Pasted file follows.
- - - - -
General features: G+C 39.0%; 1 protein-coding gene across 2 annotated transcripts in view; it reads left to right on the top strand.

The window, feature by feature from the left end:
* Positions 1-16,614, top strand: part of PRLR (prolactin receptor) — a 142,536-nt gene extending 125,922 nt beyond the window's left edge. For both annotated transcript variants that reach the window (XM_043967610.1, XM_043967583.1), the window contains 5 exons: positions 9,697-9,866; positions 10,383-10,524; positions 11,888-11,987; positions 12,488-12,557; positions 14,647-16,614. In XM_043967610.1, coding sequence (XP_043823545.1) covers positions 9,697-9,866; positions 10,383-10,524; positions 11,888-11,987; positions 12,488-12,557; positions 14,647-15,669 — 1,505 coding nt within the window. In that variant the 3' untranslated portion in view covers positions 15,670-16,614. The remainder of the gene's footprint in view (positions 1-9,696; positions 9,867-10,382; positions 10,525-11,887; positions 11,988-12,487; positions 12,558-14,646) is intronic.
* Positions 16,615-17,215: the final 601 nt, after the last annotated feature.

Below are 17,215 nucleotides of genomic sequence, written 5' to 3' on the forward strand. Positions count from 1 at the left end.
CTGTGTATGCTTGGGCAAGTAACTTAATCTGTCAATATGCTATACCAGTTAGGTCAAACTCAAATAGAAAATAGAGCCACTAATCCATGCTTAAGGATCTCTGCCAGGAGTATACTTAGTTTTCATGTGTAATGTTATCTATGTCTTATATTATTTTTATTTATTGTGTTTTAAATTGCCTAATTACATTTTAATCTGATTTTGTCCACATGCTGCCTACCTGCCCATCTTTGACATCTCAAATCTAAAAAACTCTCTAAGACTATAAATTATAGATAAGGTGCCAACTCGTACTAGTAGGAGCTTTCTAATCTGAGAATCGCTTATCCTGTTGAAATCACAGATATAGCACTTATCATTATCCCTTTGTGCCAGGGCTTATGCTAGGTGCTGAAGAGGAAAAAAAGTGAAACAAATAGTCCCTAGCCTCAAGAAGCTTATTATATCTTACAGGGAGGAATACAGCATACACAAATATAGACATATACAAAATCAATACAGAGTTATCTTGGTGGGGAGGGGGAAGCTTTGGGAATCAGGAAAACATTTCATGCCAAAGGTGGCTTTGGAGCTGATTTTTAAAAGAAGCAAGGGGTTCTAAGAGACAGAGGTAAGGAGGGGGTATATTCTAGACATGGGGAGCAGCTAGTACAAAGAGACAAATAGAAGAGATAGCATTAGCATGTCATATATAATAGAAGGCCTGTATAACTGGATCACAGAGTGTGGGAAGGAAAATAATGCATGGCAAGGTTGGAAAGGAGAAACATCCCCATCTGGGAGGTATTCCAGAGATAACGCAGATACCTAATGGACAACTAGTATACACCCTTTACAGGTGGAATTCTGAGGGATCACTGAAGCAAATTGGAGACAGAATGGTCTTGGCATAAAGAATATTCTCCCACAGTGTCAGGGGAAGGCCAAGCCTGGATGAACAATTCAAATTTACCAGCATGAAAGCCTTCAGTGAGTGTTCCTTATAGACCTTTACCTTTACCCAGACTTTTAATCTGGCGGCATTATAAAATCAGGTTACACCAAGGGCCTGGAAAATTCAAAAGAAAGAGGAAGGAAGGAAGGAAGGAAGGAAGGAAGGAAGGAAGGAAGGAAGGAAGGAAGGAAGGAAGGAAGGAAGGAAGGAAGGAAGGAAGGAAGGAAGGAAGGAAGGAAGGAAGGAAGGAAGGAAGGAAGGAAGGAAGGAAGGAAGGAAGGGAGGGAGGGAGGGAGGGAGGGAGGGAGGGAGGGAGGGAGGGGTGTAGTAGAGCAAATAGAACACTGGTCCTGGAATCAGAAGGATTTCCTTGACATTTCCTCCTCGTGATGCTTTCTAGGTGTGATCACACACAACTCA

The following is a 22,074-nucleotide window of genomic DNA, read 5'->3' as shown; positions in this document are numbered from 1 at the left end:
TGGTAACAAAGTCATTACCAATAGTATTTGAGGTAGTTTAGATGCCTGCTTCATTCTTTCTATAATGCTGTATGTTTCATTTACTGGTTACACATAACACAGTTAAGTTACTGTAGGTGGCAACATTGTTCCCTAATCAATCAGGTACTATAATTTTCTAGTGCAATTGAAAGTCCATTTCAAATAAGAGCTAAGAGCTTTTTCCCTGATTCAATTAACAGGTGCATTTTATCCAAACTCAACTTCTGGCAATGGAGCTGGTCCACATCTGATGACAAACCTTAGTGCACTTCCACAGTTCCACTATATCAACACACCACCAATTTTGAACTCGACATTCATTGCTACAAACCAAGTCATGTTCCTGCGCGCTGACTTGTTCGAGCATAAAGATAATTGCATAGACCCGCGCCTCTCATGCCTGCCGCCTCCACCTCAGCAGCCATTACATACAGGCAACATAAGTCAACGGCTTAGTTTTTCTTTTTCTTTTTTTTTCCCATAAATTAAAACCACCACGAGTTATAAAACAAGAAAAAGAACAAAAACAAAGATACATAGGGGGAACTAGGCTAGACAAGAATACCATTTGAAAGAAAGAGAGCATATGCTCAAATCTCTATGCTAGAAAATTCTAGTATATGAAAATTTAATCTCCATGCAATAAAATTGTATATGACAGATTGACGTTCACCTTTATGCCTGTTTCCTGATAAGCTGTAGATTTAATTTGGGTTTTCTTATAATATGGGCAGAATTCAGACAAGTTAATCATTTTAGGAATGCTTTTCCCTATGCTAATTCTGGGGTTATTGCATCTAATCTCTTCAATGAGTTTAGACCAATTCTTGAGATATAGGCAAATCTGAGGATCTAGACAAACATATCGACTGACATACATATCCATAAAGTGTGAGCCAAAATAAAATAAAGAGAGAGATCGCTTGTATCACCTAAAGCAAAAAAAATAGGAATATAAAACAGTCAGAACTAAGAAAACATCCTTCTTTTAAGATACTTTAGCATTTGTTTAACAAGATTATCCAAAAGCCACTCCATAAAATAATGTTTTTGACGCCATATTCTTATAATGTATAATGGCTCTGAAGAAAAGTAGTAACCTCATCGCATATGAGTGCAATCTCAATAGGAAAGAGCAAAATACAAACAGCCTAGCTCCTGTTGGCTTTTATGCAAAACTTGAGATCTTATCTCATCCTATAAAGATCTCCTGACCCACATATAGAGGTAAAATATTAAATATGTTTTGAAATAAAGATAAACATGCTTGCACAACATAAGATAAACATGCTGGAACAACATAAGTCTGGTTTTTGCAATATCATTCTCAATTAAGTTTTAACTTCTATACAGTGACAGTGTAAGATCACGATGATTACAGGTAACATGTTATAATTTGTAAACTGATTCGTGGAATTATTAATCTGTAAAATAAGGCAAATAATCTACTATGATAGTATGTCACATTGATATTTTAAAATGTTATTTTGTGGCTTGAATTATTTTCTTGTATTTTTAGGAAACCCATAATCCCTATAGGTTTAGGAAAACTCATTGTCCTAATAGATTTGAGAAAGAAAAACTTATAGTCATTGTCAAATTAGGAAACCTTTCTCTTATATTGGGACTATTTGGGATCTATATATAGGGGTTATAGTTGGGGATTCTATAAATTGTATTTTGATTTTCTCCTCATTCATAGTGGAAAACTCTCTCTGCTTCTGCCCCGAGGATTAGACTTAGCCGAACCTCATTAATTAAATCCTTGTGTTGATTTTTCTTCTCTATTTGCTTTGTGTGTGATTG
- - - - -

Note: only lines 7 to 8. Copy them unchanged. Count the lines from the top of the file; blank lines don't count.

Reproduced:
The following is a 22,074-nucleotide window of genomic DNA, read 5'->3' as shown; positions in this document are numbered from 1 at the left end:
TGGTAACAAAGTCATTACCAATAGTATTTGAGGTAGTTTAGATGCCTGCTTCATTCTTTCTATAATGCTGTATGTTTCATTTACTGGTTACACATAACACAGTTAAGTTACTGTAGGTGGCAACATTGTTCCCTAATCAATCAGGTACTATAATTTTCTAGTGCAATTGAAAGTCCATTTCAAATAAGAGCTAAGAGCTTTTTCCCTGATTCAATTAACAGGTGCATTTTATCCAAACTCAACTTCTGGCAATGGAGCTGGTCCACATCTGATGACAAACCTTAGTGCACTTCCACAGTTCCACTATATCAACACACCACCAATTTTGAACTCGACATTCATTGCTACAAACCAAGTCATGTTCCTGCGCGCTGACTTGTTCGAGCATAAAGATAATTGCATAGACCCGCGCCTCTCATGCCTGCCGCCTCCACCTCAGCAGCCATTACATACAGGCAACATAAGTCAACGGCTTAGTTTTTCTTTTTCTTTTTTTTTCCCATAAATTAAAACCACCACGAGTTATAAAACAAGAAAAAGAACAAAAACAAAGATACATAGGGGGAACTAGGCTAGACAAGAATACCATTTGAAAGAAAGAGAGCATATGCTCAAATCTCTATGCTAGAAAATTCTAGTATATGAAAATTTAATCTCCATGCAATAAAATTGTATATGACAGATTGACGTTCACCTTTATGCCTGTTTCCTGATAAGCTGTAGATTTAATTTGGGTTTTCTTATAATATGGGCAGAATTCAGACAAGTTAATCATTTTAGGAATGCTTTTCCCTATGCTAATTCTGGGGTTATTGCATCTAATCTCTTCAATGAGTTTAGACCAATTCTTGAGATATAGGCAAATCTGAGGATCTAGACAAACATATCGACTGACATACATATCCATAAAGTGTGAGCCAAAATAAAATAAAGAGAGAGATCGCTTGTATCACCTAAAGCAAAAAAAATAGGAATATAAAACAGTCAGAACTAAGAAAACATCCTTCTTTTAAGATACTTTAGCATTTGTTTAACAAGATTATCCAAAAGCCACTCCATAAAATAATGTTTTTGACGCCATATTCTTATAATGTATAATGGCTCTGAAGAAAAGTAGTAACCTCATCGCATATGAGTGCAATCTCAATAGGAAAGAGCAAAATACAAACAGCCTAGCTCCTGTTGGCTTTTATGCAAAACTTGAGATCTTATCTCATCCTATAAAGATCTCCTGACCCACATATAGAGGTAAAATATTAAATATGTTTTGAAATAAAGATAAACATGCTTGCACAACATAAGATAAACATGCTGGAACAACATAAGTCTGGTTTTTGCAATATCATTCTCAATTAAGTTTTAACTTCTATACAGTGACAGTGTAAGATCACGATGATTACAGGTAACATGTTATAATTTGTAAACTGATTCGTGGAATTATTAATCTGTAAAATAAGGCAAATAATCTACTATGATAGTATGTCACATTGATATTTTAAAATGTTATTTTGTGGCTTGAATTATTTTCTTGTATTTTTAGGAAACCCATAATCCCTATAGGTTTAGGAAAACTCATTGTCCTAATAGATTTGAGAAAGAAAAACTTATAGTCATTGTCAAATTAGGAAACCTTTCTCTTATATTGGGACTATTTGGGATCTATATATAGGGGTTATAGTTGGGGATTCTATAAATTGTATTTTGATTTTCTCCTCATTCATAGTGGAAAACTCTCTCTGCTTCTGCCCCGAGGATTAGACTTAGCCGAACCTCATTAATTAAATCCTTGTGTTGATTTTTCTTCTCTATTTGCTTTGTGTGTGATTG